The public good as it benefits business is in the protection of every individual’s private rights. Time and circumstances appear to change what’s right and, in self interest, business goes with the flow.

Perhaps what Clarence Darrow said when debating Prohibition is appropriate, “There is no such thing as rights anyhow. It is a question of whether you can put it over. In any legal or practical sense, whatever is, is a ‘right.'”

Warren Thayer
Guest
9 years 2 months ago

Ryan said it all, better than I ever could.

Doug Fleener
Guest
9 years 2 months ago

Do what’s right for your employees, and you’ll be doing what’s right for business.

Ed Rosenbaum
Guest
9 years 2 months ago

Ryan is dead on target. Business can not be hurt; but it can certainly be helped. The gay community has disposable income. The business world knows that.

Jack Pansegrau
Guest
Jack Pansegrau
9 years 2 months ago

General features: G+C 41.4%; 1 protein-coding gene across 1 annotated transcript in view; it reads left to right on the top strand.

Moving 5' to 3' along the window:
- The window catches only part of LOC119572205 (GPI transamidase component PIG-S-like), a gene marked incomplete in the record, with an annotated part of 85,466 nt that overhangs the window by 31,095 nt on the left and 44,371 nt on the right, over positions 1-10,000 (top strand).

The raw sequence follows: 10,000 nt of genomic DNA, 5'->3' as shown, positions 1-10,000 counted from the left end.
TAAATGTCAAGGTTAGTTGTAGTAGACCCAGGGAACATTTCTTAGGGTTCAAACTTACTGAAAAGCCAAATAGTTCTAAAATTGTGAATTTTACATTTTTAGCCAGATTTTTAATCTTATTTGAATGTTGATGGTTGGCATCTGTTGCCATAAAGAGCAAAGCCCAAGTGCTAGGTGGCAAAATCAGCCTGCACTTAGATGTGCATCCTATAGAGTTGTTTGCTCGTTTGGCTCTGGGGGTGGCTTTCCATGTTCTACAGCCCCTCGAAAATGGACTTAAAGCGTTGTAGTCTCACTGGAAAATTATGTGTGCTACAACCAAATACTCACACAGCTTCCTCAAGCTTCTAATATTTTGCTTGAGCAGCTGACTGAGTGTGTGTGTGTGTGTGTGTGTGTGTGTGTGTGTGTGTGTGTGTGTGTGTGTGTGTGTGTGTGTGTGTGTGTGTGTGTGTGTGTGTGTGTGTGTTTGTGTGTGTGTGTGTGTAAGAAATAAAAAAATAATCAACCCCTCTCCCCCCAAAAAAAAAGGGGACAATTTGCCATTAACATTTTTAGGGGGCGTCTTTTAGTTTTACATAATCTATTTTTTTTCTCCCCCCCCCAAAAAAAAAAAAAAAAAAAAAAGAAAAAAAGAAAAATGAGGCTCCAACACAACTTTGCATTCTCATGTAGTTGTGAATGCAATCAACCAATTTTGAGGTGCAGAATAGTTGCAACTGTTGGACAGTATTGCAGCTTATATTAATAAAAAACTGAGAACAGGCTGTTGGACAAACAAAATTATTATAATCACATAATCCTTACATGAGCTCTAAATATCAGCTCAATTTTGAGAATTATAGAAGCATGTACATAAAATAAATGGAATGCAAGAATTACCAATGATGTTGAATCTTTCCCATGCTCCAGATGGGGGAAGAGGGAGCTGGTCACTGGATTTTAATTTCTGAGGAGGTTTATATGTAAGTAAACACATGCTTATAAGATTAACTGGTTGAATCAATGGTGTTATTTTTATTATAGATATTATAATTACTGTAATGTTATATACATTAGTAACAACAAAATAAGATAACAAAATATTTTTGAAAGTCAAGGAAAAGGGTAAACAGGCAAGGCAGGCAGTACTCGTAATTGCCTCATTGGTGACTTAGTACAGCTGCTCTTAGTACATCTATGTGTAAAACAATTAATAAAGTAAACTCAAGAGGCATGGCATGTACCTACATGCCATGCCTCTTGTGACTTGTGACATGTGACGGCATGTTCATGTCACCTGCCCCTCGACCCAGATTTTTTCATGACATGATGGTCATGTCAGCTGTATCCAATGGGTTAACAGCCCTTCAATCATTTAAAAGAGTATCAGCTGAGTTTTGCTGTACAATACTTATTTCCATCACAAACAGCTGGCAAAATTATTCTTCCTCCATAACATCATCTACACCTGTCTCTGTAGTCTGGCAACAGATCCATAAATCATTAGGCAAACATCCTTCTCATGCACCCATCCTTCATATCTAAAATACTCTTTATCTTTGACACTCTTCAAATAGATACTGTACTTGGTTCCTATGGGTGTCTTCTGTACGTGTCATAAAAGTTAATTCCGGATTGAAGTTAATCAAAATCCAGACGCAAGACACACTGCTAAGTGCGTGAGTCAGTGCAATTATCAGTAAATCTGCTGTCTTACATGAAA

I also agree with Ryan and would only add—this is not a ‘state by state, State’s Rights’ issue—that’s how slavery was viewed prior to 1863. And besides, I’m sure many gay couples want not only the benefits and privileges of their individual states but also under Federal Law, including inheritance and even simple things like being able to file a Joint Federal Tax Return.

So as Ryan says, how can it be ‘bad business’ to be on the side of True Love?

Cathy Hotka
Guest
9 years 2 months ago

There are plenty of us who remember the shattering of old norms that kept people of color from public universities and lunch counters. Now we have an opportunity to sweep away a different set of prejudices. Will we take it?